CEO and Co-Founder of Eosera Inc., Elyse Dickerson, started her own business because she wanted to use business as a force for good in the world.
After spending almost 18 years in corporate America, Dickerson realized that corporations did not value the people whose lives they were supposed to be improving.
Fort Worth-based Eosera Inc., a majority woman-owned biotechnology company, is committed to developing products that address underserved medical needs.
Photo: Good Crowd
Dickerson said preparation was the key to making their mission of healing humans successful.
“We spent the first year with our own money,” Dickerson said. “We also prepared for six or seven months before even asking for money. A lot of people make the mistake of “winging it” but we wanted to be prepared.”
After Eosera won $50,000 in a business pitch competition hosted by the Dallas Entrepreneur Center (the DEC) and Comerica Bank, Dickerson’s company received press and attention from potential investors.
“This was my first time fundraising and I was terrified to ask for money,” she said. “I experienced investors trying to change the terms with me… I experienced that ‘gut’ feeling of something being off with an offer – all of these ten tips are based on my personal experience.”
The two-year-old company raised $1.2 million in three months.
Here are Elyse’s ten tips to successful fundraising:
1. Read. A lot.
Educate yourself on the angel investment world. Read books, take classes, and meet with people in the industry whether it is venture finance or starting a business. In a nutshell, you need to be smarter than your investors so that you can feel confident in your deals.
2. Bootstrap your business
The more business milestones that you can hit on your own dime, the higher the valuation you can place on your company when it’s time to raise capital. Investors want to see that you have skin in the game.
3. Set your terms and do not deviate from your plan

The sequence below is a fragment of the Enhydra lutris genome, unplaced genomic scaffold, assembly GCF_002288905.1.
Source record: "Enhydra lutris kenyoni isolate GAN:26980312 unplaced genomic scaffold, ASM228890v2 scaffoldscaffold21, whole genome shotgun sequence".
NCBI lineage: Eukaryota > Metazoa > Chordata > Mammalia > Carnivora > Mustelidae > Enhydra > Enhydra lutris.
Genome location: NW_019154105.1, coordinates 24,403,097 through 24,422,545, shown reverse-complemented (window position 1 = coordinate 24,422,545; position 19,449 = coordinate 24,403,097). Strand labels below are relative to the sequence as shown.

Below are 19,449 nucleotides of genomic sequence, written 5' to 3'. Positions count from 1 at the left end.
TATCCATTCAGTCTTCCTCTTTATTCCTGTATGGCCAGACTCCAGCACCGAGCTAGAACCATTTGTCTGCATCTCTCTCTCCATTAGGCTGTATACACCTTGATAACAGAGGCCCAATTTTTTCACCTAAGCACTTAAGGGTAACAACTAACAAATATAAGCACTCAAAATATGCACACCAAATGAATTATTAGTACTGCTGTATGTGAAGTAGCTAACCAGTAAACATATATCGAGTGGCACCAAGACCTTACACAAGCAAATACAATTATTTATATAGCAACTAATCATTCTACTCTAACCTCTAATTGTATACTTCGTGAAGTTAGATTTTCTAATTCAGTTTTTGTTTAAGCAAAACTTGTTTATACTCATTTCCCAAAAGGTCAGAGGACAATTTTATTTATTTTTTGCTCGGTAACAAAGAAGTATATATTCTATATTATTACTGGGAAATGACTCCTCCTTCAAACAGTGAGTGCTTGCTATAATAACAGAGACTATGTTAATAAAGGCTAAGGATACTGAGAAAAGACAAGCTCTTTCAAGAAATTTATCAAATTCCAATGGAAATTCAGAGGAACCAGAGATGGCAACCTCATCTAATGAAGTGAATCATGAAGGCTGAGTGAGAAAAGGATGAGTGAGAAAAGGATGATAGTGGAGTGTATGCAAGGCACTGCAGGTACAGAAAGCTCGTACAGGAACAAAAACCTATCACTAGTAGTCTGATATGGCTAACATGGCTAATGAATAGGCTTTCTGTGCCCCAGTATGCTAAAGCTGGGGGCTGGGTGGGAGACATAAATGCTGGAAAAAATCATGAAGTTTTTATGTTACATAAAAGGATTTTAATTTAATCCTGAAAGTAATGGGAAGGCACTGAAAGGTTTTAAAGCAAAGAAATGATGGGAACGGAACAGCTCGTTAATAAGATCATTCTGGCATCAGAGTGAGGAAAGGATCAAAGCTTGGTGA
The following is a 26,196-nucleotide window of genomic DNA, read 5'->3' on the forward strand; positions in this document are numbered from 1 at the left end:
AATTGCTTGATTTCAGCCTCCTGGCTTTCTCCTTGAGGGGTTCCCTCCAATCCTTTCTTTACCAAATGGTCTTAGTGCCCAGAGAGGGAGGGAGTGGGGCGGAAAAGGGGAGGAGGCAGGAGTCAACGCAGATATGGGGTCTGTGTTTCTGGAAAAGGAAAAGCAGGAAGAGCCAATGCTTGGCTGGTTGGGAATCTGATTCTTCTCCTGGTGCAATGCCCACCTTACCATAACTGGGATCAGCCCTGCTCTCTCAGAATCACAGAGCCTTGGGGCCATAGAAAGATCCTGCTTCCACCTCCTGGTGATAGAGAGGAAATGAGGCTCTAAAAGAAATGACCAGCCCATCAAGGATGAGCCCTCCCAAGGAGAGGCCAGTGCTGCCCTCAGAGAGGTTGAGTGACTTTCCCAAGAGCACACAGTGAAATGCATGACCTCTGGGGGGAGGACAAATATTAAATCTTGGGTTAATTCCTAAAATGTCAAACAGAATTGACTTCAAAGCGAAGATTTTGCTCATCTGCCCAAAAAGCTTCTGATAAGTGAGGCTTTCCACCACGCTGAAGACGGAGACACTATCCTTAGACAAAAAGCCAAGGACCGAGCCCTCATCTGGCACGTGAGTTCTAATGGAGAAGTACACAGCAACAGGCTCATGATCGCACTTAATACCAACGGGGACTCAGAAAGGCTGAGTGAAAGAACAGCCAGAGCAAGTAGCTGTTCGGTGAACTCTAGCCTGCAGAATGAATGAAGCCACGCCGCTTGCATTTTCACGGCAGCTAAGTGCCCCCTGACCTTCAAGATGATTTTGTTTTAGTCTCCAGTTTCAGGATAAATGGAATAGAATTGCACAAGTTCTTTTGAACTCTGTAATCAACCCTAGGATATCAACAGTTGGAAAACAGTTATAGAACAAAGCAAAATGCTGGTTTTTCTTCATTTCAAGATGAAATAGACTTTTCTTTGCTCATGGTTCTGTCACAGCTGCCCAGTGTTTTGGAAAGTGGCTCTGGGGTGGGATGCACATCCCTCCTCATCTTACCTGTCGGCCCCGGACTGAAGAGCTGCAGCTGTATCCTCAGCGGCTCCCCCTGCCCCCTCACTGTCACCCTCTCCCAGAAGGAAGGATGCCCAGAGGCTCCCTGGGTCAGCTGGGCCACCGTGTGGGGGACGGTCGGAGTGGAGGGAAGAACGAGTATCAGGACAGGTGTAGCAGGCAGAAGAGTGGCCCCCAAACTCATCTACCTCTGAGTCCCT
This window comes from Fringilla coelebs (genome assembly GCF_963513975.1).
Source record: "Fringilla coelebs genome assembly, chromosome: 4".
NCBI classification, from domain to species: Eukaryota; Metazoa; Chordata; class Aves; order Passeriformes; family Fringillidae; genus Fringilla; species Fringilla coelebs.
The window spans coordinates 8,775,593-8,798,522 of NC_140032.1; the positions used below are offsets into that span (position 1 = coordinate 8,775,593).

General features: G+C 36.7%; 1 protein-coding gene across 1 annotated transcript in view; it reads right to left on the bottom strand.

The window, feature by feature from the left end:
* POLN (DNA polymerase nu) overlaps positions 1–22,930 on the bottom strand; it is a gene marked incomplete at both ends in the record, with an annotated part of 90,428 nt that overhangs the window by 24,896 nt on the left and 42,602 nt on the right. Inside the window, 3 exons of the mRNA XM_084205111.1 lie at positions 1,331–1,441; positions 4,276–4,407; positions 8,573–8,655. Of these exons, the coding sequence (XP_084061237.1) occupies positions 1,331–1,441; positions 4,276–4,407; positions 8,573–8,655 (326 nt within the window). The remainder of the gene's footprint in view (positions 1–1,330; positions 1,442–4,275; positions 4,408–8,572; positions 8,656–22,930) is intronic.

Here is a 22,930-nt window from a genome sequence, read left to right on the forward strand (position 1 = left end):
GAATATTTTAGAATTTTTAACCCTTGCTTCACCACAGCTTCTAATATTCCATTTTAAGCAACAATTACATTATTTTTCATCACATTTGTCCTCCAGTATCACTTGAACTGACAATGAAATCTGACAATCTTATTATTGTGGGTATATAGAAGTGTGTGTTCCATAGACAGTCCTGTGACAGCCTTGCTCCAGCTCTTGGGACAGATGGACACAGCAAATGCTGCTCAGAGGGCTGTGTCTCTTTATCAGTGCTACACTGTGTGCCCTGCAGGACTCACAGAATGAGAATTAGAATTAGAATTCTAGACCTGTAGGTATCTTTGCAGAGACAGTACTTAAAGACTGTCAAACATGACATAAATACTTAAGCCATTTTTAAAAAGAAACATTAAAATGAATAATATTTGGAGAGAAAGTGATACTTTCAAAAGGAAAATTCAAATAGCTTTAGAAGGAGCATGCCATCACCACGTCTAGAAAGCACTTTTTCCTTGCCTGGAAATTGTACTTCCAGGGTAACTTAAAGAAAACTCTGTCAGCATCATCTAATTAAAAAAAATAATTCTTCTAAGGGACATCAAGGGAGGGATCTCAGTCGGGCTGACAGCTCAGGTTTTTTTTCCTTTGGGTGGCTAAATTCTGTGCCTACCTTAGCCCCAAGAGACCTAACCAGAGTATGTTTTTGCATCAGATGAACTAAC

Angel networks and investors will try their best to get the upper hand in a deal. It is your responsibility as the founder to be in control of your company and negotiations. If an investor really believes in you and your company, they will invest on your terms.
4. Be Passionate
If you don’t believe in your idea, no one else will. The investors must feel your passion and believe that you have what it takes to pull off the plan.
Joe Griffin, Eosera’s CSO and Co-Founder said Dickerson’s confidence and passion were obvious during her pitch.
“You could see the passion in her pitch and her audience could too,” Griffin said. “I think that is why we were so successful. We truly believe in our cause.”
5. Remember that you are bringing value
Too many founders feel guilty asking for money. Remember that you are bringing a valuable opportunity to the potential investor.
When I first started, I felt like I was begging for money or looking for handouts. But eventually I had to reframe my mindset to realize that I was the one bringing potential investors a valuable opportunity to make money.
I think as women, we are afraid to ask for money and we are just bad at closing a deal and asking for that investment. But we need to change our mindset to empower ourselves to realize that we are worth the risk and our ideas are valuable.
6. SELL, SELL, SELL
I quickly learned that if you don’t ask, they won’t offer- even after hearing your pitch. But the second you ask, people are more open the idea. You have to be confident about what you want.
Your full time job is fundraising. Every breakfast, lunch, and dinner should be booked with potential investors or connectors. Give your pitch to everyone and ALWAYS close by asking for an investment.
7. Practice your pitch
OVER and OVER and OVER again. You have 30 to 60 seconds to grab someone’s attention, so make your introduction is dramatic. You will most likely have only five to six minutes to pitch your full idea, so make sure your presentation tells a story that the investors can relate to. Also make sure you are fully prepared. You never know what a potential investor will ask.
8. Find a lead investor that you trust
The first investor is the most important. The lead investor acts as a beacon for other investors. If the lead investor is accomplished and has a vast network, other investors will follow.
9. Don’t hurt the ones you love
Friends and family money should be cash that they will never miss. You don’t want someone taking out their retirement or a second mortgage to support your dream. You need to be able to sleep at night if you can never repay them. If friends and family want to invest, be straightforward and tell them ‘don’t invest if you can’t afford to lose it.
10. There is good money and bad money
Steer clear of any investor (or investor group) that gives you a bad “gut” feeling. Don’t be afraid to turn money down if the investor wants to change the terms, seems over bearing, or wants to take control. Remember, that once you take an investors money, you and your business are married to them.
Gender divisions in sports have primarily served to keep women out of what has always been believed to be a male domain. The idea of women participating alongside men has been regarded with contempt under the belief that women were made physically inferior.